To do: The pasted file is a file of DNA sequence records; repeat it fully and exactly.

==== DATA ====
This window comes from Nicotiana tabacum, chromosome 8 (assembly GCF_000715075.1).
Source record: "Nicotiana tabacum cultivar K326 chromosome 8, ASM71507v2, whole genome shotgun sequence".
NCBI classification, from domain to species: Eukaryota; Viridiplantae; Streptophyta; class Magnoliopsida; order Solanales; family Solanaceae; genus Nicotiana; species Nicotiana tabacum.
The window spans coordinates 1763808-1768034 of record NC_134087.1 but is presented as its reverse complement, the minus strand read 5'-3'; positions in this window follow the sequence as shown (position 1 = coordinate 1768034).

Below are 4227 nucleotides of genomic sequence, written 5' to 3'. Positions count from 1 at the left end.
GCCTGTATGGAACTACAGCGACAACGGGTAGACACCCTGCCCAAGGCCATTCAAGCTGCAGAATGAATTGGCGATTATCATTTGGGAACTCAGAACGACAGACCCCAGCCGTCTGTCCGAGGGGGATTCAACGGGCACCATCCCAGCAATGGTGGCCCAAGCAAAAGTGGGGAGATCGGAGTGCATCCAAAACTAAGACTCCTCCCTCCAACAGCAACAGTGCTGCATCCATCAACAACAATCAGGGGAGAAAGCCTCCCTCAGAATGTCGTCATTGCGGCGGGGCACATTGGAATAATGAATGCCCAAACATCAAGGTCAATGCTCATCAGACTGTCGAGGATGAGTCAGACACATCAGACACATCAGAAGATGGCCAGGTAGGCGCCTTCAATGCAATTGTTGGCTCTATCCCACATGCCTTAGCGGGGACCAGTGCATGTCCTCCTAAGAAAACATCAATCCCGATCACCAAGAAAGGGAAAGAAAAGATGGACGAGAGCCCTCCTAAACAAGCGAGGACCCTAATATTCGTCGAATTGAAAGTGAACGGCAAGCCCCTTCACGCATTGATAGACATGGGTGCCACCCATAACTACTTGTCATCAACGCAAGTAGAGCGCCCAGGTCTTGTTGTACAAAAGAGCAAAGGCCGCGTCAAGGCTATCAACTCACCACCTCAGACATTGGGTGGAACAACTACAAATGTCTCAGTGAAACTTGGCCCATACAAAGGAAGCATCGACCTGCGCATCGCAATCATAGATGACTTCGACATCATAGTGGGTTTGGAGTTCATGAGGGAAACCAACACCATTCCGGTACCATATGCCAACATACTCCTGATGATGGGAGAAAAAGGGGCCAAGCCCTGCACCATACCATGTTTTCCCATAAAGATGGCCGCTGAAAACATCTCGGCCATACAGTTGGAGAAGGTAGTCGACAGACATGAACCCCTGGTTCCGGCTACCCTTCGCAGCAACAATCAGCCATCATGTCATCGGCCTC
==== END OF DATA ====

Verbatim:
This window comes from Nicotiana tabacum, chromosome 8 (assembly GCF_000715075.1).
Source record: "Nicotiana tabacum cultivar K326 chromosome 8, ASM71507v2, whole genome shotgun sequence".
NCBI classification, from domain to species: Eukaryota; Viridiplantae; Streptophyta; class Magnoliopsida; order Solanales; family Solanaceae; genus Nicotiana; species Nicotiana tabacum.
The window spans coordinates 1763808-1768034 of record NC_134087.1 but is presented as its reverse complement, the minus strand read 5'-3'; positions in this window follow the sequence as shown (position 1 = coordinate 1768034).

Below are 4227 nucleotides of genomic sequence, written 5' to 3'. Positions count from 1 at the left end.
GCCTGTATGGAACTACAGCGACAACGGGTAGACACCCTGCCCAAGGCCATTCAAGCTGCAGAATGAATTGGCGATTATCATTTGGGAACTCAGAACGACAGACCCCAGCCGTCTGTCCGAGGGGGATTCAACGGGCACCATCCCAGCAATGGTGGCCCAAGCAAAAGTGGGGAGATCGGAGTGCATCCAAAACTAAGACTCCTCCCTCCAACAGCAACAGTGCTGCATCCATCAACAACAATCAGGGGAGAAAGCCTCCCTCAGAATGTCGTCATTGCGGCGGGGCACATTGGAATAATGAATGCCCAAACATCAAGGTCAATGCTCATCAGACTGTCGAGGATGAGTCAGACACATCAGACACATCAGAAGATGGCCAGGTAGGCGCCTTCAATGCAATTGTTGGCTCTATCCCACATGCCTTAGCGGGGACCAGTGCATGTCCTCCTAAGAAAACATCAATCCCGATCACCAAGAAAGGGAAAGAAAAGATGGACGAGAGCCCTCCTAAACAAGCGAGGACCCTAATATTCGTCGAATTGAAAGTGAACGGCAAGCCCCTTCACGCATTGATAGACATGGGTGCCACCCATAACTACTTGTCATCAACGCAAGTAGAGCGCCCAGGTCTTGTTGTACAAAAGAGCAAAGGCCGCGTCAAGGCTATCAACTCACCACCTCAGACATTGGGTGGAACAACTACAAATGTCTCAGTGAAACTTGGCCCATACAAAGGAAGCATCGACCTGCGCATCGCAATCATAGATGACTTCGACATCATAGTGGGTTTGGAGTTCATGAGGGAAACCAACACCATTCCGGTACCATATGCCAACATACTCCTGATGATGGGAGAAAAAGGGGCCAAGCCCTGCACCATACCATGTTTTCCCATAAAGATGGCCGCTGAAAACATCTCGGCCATACAGTTGGAGAAGGTAGTCGACAGACATGAACCCCTGGTTCCGGCTACCCTTCGCAGCAACAATCAGCCATCATGTCATCGGCCTC